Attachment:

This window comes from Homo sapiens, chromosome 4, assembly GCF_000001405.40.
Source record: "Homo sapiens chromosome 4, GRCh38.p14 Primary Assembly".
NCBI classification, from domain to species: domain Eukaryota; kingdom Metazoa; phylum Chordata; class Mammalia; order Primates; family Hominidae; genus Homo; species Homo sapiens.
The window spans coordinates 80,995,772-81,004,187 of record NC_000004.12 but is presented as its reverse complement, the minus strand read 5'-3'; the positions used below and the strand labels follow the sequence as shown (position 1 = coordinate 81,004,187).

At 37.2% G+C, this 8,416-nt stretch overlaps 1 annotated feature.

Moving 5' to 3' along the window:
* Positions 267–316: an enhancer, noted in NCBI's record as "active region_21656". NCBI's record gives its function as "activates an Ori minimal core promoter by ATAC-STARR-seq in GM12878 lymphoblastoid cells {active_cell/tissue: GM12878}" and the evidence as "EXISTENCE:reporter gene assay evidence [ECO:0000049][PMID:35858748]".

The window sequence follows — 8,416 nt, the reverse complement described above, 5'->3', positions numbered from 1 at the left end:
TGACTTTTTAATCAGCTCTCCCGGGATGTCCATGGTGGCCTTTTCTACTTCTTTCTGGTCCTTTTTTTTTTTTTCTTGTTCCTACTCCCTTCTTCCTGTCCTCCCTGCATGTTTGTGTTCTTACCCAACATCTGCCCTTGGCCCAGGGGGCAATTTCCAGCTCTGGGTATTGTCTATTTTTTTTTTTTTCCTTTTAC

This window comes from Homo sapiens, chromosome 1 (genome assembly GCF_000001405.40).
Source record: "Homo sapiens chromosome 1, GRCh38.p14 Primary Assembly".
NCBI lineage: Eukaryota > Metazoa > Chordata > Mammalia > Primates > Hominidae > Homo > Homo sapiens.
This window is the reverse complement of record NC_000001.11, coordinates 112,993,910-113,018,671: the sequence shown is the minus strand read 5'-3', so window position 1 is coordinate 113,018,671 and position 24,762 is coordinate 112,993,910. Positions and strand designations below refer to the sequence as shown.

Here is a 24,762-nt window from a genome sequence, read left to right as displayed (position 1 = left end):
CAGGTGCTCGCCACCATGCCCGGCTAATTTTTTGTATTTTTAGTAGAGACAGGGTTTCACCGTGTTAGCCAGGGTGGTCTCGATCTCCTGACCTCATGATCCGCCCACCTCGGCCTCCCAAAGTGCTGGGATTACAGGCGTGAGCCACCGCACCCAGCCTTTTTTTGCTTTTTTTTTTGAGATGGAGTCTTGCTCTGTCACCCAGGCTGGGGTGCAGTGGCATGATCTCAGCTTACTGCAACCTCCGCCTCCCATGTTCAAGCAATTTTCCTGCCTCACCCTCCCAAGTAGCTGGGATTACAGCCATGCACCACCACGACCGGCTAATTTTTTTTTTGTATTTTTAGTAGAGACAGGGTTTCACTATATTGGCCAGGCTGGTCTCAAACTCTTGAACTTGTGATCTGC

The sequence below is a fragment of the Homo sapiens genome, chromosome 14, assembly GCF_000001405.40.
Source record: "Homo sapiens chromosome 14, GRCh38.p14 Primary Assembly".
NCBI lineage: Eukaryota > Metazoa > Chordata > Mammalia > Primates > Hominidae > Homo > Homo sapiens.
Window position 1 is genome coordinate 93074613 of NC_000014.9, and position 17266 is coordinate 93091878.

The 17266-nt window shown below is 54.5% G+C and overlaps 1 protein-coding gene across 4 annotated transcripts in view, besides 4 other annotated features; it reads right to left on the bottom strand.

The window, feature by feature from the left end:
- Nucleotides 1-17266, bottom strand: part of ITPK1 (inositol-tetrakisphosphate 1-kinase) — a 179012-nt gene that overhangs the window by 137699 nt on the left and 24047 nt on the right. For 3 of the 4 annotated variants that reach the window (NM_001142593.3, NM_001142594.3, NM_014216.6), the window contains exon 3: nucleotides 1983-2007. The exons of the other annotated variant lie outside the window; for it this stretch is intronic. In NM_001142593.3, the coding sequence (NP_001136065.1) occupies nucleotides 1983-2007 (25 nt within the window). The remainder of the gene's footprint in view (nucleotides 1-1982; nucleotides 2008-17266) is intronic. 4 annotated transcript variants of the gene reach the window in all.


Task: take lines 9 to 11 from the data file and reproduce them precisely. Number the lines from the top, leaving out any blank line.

TGACTTTTTAATCAGCTCTCCCGGGATGTCCATGGTGGCCTTTTCTACTTCTTTCTGGTCCTTTTTTTTTTTTTCTTGTTCCTACTCCCTTCTTCCTGTCCTCCCTGCATGTTTGTGTTCTTACCCAACATCTGCCCTTGGCCCAGGGGGCAATTTCCAGCTCTGGGTATTGTCTATTTTTTTTTTTTTCCTTTTAC

This window comes from Homo sapiens, chromosome 1 (genome assembly GCF_000001405.40).
Source record: "Homo sapiens chromosome 1, GRCh38.p14 Primary Assembly".